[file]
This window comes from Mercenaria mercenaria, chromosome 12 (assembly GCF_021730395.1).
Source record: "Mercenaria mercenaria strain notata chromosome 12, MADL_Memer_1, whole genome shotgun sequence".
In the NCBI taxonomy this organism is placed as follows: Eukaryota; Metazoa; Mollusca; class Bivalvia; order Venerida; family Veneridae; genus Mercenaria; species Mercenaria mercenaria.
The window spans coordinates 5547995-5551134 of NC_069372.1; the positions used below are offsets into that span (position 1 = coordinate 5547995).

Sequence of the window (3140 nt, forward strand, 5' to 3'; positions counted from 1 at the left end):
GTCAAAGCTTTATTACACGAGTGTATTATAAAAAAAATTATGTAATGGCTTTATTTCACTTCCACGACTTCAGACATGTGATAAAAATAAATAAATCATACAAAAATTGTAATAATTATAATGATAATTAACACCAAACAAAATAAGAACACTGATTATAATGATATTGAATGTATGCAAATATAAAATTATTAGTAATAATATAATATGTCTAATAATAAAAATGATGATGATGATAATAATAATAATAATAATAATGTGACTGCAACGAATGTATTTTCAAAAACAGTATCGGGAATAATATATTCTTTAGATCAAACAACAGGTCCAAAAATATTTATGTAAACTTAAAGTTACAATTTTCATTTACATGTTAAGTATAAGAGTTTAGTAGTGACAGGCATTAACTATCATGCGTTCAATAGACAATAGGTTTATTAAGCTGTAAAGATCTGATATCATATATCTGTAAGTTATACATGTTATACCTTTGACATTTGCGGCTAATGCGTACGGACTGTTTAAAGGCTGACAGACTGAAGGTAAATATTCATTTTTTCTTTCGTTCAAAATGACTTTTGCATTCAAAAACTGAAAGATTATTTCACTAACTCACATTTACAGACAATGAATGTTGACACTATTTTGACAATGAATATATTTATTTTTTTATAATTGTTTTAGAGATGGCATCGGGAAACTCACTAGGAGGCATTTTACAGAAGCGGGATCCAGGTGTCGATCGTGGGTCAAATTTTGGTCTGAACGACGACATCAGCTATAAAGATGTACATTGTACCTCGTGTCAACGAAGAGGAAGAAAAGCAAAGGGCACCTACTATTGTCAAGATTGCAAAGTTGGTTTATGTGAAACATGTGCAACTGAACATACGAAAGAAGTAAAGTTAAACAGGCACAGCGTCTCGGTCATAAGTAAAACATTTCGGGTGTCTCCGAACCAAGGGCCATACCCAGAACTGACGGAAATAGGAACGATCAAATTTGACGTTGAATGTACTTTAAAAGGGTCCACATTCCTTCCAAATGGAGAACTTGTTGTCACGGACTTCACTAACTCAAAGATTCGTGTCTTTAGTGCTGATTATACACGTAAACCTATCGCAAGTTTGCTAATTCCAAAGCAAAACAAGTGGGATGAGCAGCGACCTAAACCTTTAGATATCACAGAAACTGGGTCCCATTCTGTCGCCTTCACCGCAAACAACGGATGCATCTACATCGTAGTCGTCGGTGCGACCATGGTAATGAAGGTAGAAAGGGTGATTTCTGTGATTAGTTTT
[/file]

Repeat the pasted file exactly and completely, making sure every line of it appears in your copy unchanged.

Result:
This window comes from Mercenaria mercenaria, chromosome 12 (assembly GCF_021730395.1).
Source record: "Mercenaria mercenaria strain notata chromosome 12, MADL_Memer_1, whole genome shotgun sequence".
In the NCBI taxonomy this organism is placed as follows: Eukaryota; Metazoa; Mollusca; class Bivalvia; order Venerida; family Veneridae; genus Mercenaria; species Mercenaria mercenaria.
The window spans coordinates 5547995-5551134 of NC_069372.1; the positions used below are offsets into that span (position 1 = coordinate 5547995).

Sequence of the window (3140 nt, forward strand, 5' to 3'; positions counted from 1 at the left end):
GTCAAAGCTTTATTACACGAGTGTATTATAAAAAAAATTATGTAATGGCTTTATTTCACTTCCACGACTTCAGACATGTGATAAAAATAAATAAATCATACAAAAATTGTAATAATTATAATGATAATTAACACCAAACAAAATAAGAACACTGATTATAATGATATTGAATGTATGCAAATATAAAATTATTAGTAATAATATAATATGTCTAATAATAAAAATGATGATGATGATAATAATAATAATAATAATAATGTGACTGCAACGAATGTATTTTCAAAAACAGTATCGGGAATAATATATTCTTTAGATCAAACAACAGGTCCAAAAATATTTATGTAAACTTAAAGTTACAATTTTCATTTACATGTTAAGTATAAGAGTTTAGTAGTGACAGGCATTAACTATCATGCGTTCAATAGACAATAGGTTTATTAAGCTGTAAAGATCTGATATCATATATCTGTAAGTTATACATGTTATACCTTTGACATTTGCGGCTAATGCGTACGGACTGTTTAAAGGCTGACAGACTGAAGGTAAATATTCATTTTTTCTTTCGTTCAAAATGACTTTTGCATTCAAAAACTGAAAGATTATTTCACTAACTCACATTTACAGACAATGAATGTTGACACTATTTTGACAATGAATATATTTATTTTTTTATAATTGTTTTAGAGATGGCATCGGGAAACTCACTAGGAGGCATTTTACAGAAGCGGGATCCAGGTGTCGATCGTGGGTCAAATTTTGGTCTGAACGACGACATCAGCTATAAAGATGTACATTGTACCTCGTGTCAACGAAGAGGAAGAAAAGCAAAGGGCACCTACTATTGTCAAGATTGCAAAGTTGGTTTATGTGAAACATGTGCAACTGAACATACGAAAGAAGTAAAGTTAAACAGGCACAGCGTCTCGGTCATAAGTAAAACATTTCGGGTGTCTCCGAACCAAGGGCCATACCCAGAACTGACGGAAATAGGAACGATCAAATTTGACGTTGAATGTACTTTAAAAGGGTCCACATTCCTTCCAAATGGAGAACTTGTTGTCACGGACTTCACTAACTCAAAGATTCGTGTCTTTAGTGCTGATTATACACGTAAACCTATCGCAAGTTTGCTAATTCCAAAGCAAAACAAGTGGGATGAGCAGCGACCTAAACCTTTAGATATCACAGAAACTGGGTCCCATTCTGTCGCCTTCACCGCAAACAACGGATGCATCTACATCGTAGTCGTCGGTGCGACCATGGTAATGAAGGTAGAAAGGGTGATTTCTGTGATTAGTTTT